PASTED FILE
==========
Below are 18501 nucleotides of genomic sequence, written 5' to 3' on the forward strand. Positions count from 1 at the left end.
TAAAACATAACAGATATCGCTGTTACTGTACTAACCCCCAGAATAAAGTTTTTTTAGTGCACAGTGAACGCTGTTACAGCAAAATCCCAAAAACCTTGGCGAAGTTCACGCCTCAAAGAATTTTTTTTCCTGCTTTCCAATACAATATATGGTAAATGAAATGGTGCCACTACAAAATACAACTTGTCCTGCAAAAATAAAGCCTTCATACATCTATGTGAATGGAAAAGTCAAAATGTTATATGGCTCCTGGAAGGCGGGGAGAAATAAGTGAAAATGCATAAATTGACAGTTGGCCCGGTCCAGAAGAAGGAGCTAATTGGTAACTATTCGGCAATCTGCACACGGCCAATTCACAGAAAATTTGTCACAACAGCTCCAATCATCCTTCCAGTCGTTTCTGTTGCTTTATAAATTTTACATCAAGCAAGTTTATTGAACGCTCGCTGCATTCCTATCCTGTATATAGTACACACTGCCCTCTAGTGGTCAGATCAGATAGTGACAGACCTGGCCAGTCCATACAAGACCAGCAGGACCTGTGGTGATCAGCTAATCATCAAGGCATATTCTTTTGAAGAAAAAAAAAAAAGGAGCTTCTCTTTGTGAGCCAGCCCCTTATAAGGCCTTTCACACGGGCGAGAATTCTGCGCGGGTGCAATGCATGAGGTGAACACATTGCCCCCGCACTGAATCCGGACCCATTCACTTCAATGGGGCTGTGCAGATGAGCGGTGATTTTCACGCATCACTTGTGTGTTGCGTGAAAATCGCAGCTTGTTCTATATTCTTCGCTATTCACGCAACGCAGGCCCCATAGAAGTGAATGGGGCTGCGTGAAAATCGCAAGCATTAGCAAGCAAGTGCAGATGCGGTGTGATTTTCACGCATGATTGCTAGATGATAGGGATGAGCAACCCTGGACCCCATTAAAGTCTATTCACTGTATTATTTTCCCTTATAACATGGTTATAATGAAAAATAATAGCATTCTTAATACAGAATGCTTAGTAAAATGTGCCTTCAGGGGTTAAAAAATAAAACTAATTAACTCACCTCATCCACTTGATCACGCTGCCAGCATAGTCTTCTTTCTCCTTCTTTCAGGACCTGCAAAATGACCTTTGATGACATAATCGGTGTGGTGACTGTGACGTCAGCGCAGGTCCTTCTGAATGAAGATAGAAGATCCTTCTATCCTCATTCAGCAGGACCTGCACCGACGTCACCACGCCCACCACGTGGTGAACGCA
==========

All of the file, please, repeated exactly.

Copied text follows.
Below are 18501 nucleotides of genomic sequence, written 5' to 3' on the forward strand. Positions count from 1 at the left end.
TAAAACATAACAGATATCGCTGTTACTGTACTAACCCCCAGAATAAAGTTTTTTTAGTGCACAGTGAACGCTGTTACAGCAAAATCCCAAAAACCTTGGCGAAGTTCACGCCTCAAAGAATTTTTTTTCCTGCTTTCCAATACAATATATGGTAAATGAAATGGTGCCACTACAAAATACAACTTGTCCTGCAAAAATAAAGCCTTCATACATCTATGTGAATGGAAAAGTCAAAATGTTATATGGCTCCTGGAAGGCGGGGAGAAATAAGTGAAAATGCATAAATTGACAGTTGGCCCGGTCCAGAAGAAGGAGCTAATTGGTAACTATTCGGCAATCTGCACACGGCCAATTCACAGAAAATTTGTCACAACAGCTCCAATCATCCTTCCAGTCGTTTCTGTTGCTTTATAAATTTTACATCAAGCAAGTTTATTGAACGCTCGCTGCATTCCTATCCTGTATATAGTACACACTGCCCTCTAGTGGTCAGATCAGATAGTGACAGACCTGGCCAGTCCATACAAGACCAGCAGGACCTGTGGTGATCAGCTAATCATCAAGGCATATTCTTTTGAAGAAAAAAAAAAAAGGAGCTTCTCTTTGTGAGCCAGCCCCTTATAAGGCCTTTCACACGGGCGAGAATTCTGCGCGGGTGCAATGCATGAGGTGAACACATTGCCCCCGCACTGAATCCGGACCCATTCACTTCAATGGGGCTGTGCAGATGAGCGGTGATTTTCACGCATCACTTGTGTGTTGCGTGAAAATCGCAGCTTGTTCTATATTCTTCGCTATTCACGCAACGCAGGCCCCATAGAAGTGAATGGGGCTGCGTGAAAATCGCAAGCATTAGCAAGCAAGTGCAGATGCGGTGTGATTTTCACGCATGATTGCTAGATGATAGGGATGAGCAACCCTGGACCCCATTAAAGTCTATTCACTGTATTATTTTCCCTTATAACATGGTTATAATGAAAAATAATAGCATTCTTAATACAGAATGCTTAGTAAAATGTGCCTTCAGGGGTTAAAAAATAAAACTAATTAACTCACCTCATCCACTTGATCACGCTGCCAGCATAGTCTTCTTTCTCCTTCTTTCAGGACCTGCAAAATGACCTTTGATGACATAATCGGTGTGGTGACTGTGACGTCAGCGCAGGTCCTTCTGAATGAAGATAGAAGATCCTTCTATCCTCATTCAGCAGGACCTGCACCGACGTCACCACGCCCACCACGTGGTGAACGCA